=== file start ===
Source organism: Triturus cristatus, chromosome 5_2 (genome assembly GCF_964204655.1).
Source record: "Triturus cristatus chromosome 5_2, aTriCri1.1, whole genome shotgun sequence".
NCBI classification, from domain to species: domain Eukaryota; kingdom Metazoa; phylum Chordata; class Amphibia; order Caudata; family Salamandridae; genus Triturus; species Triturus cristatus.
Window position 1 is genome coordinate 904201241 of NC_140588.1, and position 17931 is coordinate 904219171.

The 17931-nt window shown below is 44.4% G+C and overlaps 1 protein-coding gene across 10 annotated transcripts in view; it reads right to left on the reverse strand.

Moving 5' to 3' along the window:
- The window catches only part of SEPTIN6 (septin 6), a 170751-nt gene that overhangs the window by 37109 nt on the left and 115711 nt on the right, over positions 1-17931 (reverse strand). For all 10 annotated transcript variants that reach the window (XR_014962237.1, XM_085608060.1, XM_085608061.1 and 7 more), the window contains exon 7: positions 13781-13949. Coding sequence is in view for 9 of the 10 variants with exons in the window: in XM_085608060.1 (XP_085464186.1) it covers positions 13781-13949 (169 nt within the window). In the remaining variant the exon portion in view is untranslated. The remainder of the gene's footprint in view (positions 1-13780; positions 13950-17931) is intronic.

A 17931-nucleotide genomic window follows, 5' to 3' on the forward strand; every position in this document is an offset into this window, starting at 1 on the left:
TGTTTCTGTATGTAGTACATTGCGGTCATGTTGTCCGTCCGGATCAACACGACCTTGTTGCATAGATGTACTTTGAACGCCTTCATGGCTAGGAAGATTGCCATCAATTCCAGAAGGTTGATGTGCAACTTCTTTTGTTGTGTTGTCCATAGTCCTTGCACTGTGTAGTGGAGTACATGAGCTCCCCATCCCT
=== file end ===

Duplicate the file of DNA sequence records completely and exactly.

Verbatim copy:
Source organism: Triturus cristatus, chromosome 5_2 (genome assembly GCF_964204655.1).
Source record: "Triturus cristatus chromosome 5_2, aTriCri1.1, whole genome shotgun sequence".
NCBI classification, from domain to species: domain Eukaryota; kingdom Metazoa; phylum Chordata; class Amphibia; order Caudata; family Salamandridae; genus Triturus; species Triturus cristatus.
Window position 1 is genome coordinate 904201241 of NC_140588.1, and position 17931 is coordinate 904219171.

The 17931-nt window shown below is 44.4% G+C and overlaps 1 protein-coding gene across 10 annotated transcripts in view; it reads right to left on the reverse strand.

Moving 5' to 3' along the window:
- The window catches only part of SEPTIN6 (septin 6), a 170751-nt gene that overhangs the window by 37109 nt on the left and 115711 nt on the right, over positions 1-17931 (reverse strand). For all 10 annotated transcript variants that reach the window (XR_014962237.1, XM_085608060.1, XM_085608061.1 and 7 more), the window contains exon 7: positions 13781-13949. Coding sequence is in view for 9 of the 10 variants with exons in the window: in XM_085608060.1 (XP_085464186.1) it covers positions 13781-13949 (169 nt within the window). In the remaining variant the exon portion in view is untranslated. The remainder of the gene's footprint in view (positions 1-13780; positions 13950-17931) is intronic.

A 17931-nucleotide genomic window follows, 5' to 3' on the forward strand; every position in this document is an offset into this window, starting at 1 on the left:
TGTTTCTGTATGTAGTACATTGCGGTCATGTTGTCCGTCCGGATCAACACGACCTTGTTGCATAGATGTACTTTGAACGCCTTCATGGCTAGGAAGATTGCCATCAATTCCAGAAGGTTGATGTGCAACTTCTTTTGTTGTGTTGTCCATAGTCCTTGCACTGTGTAGTGGAGTACATGAGCTCCCCATCCCT